Victory tis' so sweet!
However, the New England Patriots were victorious on and off the field tonight, as their motivation for the win went far beyond just getting their hands on the Lombardi trophy.
They did it for Sam Berns. For those who haven't heard of Berns, he was a 17-year-old teenage with a rare terminal illness known as progeria.
The disease, which only affects approximately 250 children in the world, is categorized as a fatal genetic condition that hastens the aging process prematurely. Berns died on Friday, Jan. 10.
The Patriots dedicated a moment of silence in Berns' honor before Saturday's playoff game against the Indianapolis Colts.
Berns' compelling story, which he personally coined his 'philosophy for a happy life,' pulled the heart strings of Patriots' fans around the world.
His battle with the rare disease was actually apart of an HBO documentary released in October of 2013. The documentary, which was titled Life According to Sam, offered collective accounts of children battling with the rare disease.
Patriots fans took to Twitter under the hashtag #SamBerns to share their sentiments of his life and legacy.A picture of Berns and Patriots franchise owner Robert Kraft was also displayed during the commemorative moment of silence. According to the Daily Mail, Berns had reached out to Kraft in the months leading up to his untimely death, and the two had forged a bond. The New England Patriots also shared the picture via Twitter, tweeting their condolences in wake of Berns' death. Kraft also shared a heart-warming tribute for Berns on Saturday. "I loved Sam Berns and am richer for having known him," Kraft said. "He was a special young man whose inspirational story and positive outlook on life touched my heart. I am so lucky to have had the opportunity to spend time with him and to get to know his incredible family. Together, they positively impacted the lives of people around the world in their quest to find a cure for progeria."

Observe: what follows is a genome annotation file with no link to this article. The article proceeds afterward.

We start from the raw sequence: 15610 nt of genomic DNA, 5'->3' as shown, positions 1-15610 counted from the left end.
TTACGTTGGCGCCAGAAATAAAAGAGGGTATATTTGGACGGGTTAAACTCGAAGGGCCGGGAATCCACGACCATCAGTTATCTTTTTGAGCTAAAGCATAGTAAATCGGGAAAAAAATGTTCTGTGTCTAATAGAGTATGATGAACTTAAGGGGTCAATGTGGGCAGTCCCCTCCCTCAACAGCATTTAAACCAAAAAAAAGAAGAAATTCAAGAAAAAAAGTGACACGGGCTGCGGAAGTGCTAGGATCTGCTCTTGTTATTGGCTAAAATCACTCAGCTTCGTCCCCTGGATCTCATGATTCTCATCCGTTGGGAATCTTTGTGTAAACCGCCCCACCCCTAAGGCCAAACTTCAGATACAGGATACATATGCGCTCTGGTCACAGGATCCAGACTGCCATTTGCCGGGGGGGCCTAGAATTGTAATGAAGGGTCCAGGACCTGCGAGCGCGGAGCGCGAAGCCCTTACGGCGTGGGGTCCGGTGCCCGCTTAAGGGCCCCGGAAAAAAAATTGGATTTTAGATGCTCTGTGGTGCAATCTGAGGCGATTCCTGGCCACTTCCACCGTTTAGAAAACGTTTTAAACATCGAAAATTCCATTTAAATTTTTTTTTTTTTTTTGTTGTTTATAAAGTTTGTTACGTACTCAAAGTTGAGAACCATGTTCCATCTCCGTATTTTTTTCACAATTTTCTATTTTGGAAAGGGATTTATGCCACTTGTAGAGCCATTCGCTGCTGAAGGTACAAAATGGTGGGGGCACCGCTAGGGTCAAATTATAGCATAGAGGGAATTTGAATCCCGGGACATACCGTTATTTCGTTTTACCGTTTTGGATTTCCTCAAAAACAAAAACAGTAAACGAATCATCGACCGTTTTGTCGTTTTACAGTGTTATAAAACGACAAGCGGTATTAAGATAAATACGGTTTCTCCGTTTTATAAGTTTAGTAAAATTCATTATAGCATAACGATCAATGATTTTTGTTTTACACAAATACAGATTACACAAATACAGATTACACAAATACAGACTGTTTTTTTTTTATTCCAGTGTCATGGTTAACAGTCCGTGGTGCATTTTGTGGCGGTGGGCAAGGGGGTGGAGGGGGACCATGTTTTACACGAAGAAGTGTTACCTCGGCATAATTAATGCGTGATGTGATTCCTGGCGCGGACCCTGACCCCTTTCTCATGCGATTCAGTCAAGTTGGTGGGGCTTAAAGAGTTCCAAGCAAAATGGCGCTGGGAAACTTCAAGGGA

Kraft went on to express how important it is to never take anything or anyone for granted, as Berns' life should be an example for everyone. "It is another reminder that we can't take anything for granted. Be sure to give your loved ones hugs and kisses and tell them how much you love them. My heart aches for his parents, Scott and Leslie, his aunt Audrey and the rest of Sam's extended family. Words cannot express the sadness or the depth of sympathy I feel for them today."According to ESPN, Berns was a junior attending Foxborough High School, in Foxborough, Massachusetts.Kraft reached out to Berns after reading about him in the local newspaper.
He invited Berns to attend one of the Patriots' Saturday practice sessions back in September. Kraft introduced Berns to the entire team, and he instantly touched the hearts of all of the players.